1998 USAMO #3

Problem : Let $a_0,a_1,\cdots ,a_n$ be numbers from the interval $(0,\pi/2)$ such that\[ \tan (a_0-\frac{\pi}{4})+ \tan (a_1-\frac{\pi}{4})+\cdots +\tan (a_n-\frac{\pi}{4})\geq n-1.  \]Prove that\[ \tan a_0\tan a_1 \cdots \tan a_n\geq n^{n+1}.  \]

2022 USEMO #3

Point $P$ lies in the interior of a triangle $ABC$. Lines $AP$, $BP$, and $CP$ meet the opposite sides of triangle $ABC$ at $A$', $B'$, and $C'$ respectively. Let $P_A$ the midpoint of the segment joining the incenters of triangles $BPC'$ and $CPB'$, and define points $P_B$ and $P_C$ analogously. Show that if \[ AB'+BC'+CA'=AC'+BA'+CB' \]then points $P,P_A,P_B,$ and $P_C$ are concyclic. 

2019 IMO SL #A5

Problem : Let $x_1, x_2, \dots, x_n$ be different real numbers. Prove that \[\sum_{1 \leqslant i \leqslant n} \prod_{j \neq i} \frac{1-x_{i} x_{j}}{x_{i}-x_{j}}=\left\{\begin{array}{ll} 0, & \text { if } n \text { is even; } \\ 1, & \text { if } n \text { is odd. } \end{array}\right.\] Solution 1 (induction) : We induct on $n$, and the base case is trivial. Now for any $n > 2,$ define the multivariable rational function$$\sum_{1 \leqslant i \leqslant n} \prod_{j \neq i} \frac{1-x_{i} x_{j}}{x_{i}-x_{j}} = A_n(x_1, \dots x_n)$$and the multivariable polynomial$$B_n(x_1, \dots x_n) = \prod_{i<j}(x_i-x_j)(A_n - (\text{n's remainder mod 2})).$$This polynomial has at most degree $\binom{n}{2} + (n-1).$ But for every $x_i,$ we know $x_i - 1$ and $x_i+1$ divide $B_n$ by the inductive hypothesis, as well as all the terms of the form $x_i-x_j.$ That yields $\binom{n}{2} + 2n$ terms dividing $B_n,$ more than its degree. So $B_n$ is a zero polynomial as desired. $\square$ Solutio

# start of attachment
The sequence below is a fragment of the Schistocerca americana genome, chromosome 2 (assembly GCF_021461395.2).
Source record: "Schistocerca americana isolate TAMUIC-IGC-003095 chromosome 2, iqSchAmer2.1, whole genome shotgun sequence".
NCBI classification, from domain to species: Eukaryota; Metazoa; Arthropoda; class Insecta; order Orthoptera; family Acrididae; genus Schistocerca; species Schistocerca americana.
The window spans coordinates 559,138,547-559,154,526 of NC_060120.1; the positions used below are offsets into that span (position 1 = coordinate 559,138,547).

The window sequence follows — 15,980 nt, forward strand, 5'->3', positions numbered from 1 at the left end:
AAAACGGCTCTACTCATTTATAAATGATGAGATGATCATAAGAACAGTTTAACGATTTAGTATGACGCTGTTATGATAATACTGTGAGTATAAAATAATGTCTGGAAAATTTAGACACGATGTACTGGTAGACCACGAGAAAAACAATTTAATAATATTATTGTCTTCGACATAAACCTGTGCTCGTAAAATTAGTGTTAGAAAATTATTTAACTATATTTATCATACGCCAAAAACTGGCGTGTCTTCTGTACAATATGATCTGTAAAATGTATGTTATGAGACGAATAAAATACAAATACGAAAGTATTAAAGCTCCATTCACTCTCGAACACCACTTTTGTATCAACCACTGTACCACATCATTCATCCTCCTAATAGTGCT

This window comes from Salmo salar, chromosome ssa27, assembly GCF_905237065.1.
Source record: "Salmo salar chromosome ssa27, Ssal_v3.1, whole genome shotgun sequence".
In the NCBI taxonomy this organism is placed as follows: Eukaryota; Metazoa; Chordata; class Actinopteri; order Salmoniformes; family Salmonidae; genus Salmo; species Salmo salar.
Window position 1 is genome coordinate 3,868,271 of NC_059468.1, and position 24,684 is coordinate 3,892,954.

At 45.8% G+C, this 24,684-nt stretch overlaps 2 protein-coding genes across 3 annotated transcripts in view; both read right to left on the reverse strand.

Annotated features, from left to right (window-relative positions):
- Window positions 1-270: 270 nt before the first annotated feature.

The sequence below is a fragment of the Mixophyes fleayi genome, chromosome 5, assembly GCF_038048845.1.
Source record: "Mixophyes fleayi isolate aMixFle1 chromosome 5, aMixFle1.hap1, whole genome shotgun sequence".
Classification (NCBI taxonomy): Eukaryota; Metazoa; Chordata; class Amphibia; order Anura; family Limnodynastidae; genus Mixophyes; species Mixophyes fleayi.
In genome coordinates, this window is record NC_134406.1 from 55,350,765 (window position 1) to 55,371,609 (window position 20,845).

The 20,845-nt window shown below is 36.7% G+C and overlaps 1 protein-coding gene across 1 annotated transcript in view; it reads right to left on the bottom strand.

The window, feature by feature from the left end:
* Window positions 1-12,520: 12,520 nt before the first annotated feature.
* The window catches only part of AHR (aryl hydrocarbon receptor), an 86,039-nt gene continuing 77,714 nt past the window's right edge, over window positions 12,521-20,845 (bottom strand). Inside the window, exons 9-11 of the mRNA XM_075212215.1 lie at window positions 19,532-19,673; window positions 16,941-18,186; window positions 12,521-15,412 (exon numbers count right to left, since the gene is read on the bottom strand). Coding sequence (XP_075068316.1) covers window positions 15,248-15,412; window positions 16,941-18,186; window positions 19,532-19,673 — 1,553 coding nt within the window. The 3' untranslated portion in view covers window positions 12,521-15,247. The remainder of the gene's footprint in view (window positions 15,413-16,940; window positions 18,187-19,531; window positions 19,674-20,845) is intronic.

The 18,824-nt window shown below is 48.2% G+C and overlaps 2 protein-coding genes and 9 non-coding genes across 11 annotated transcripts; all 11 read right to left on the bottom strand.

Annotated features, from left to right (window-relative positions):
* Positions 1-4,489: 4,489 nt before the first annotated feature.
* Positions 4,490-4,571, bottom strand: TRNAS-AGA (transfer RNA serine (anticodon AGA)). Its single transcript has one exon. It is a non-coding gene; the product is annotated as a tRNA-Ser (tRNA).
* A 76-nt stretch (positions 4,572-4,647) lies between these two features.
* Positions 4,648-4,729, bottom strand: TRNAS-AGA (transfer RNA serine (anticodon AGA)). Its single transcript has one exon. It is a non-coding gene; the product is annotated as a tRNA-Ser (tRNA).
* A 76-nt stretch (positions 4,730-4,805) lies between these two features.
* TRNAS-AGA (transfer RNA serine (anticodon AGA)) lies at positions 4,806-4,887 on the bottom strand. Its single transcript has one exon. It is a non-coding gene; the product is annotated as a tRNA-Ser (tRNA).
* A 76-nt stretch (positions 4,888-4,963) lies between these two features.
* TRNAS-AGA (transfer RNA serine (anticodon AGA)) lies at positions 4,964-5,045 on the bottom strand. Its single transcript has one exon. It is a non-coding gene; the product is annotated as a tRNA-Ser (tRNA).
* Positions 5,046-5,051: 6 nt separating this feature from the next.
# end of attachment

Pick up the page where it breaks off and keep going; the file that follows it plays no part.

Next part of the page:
2019 ISL #C7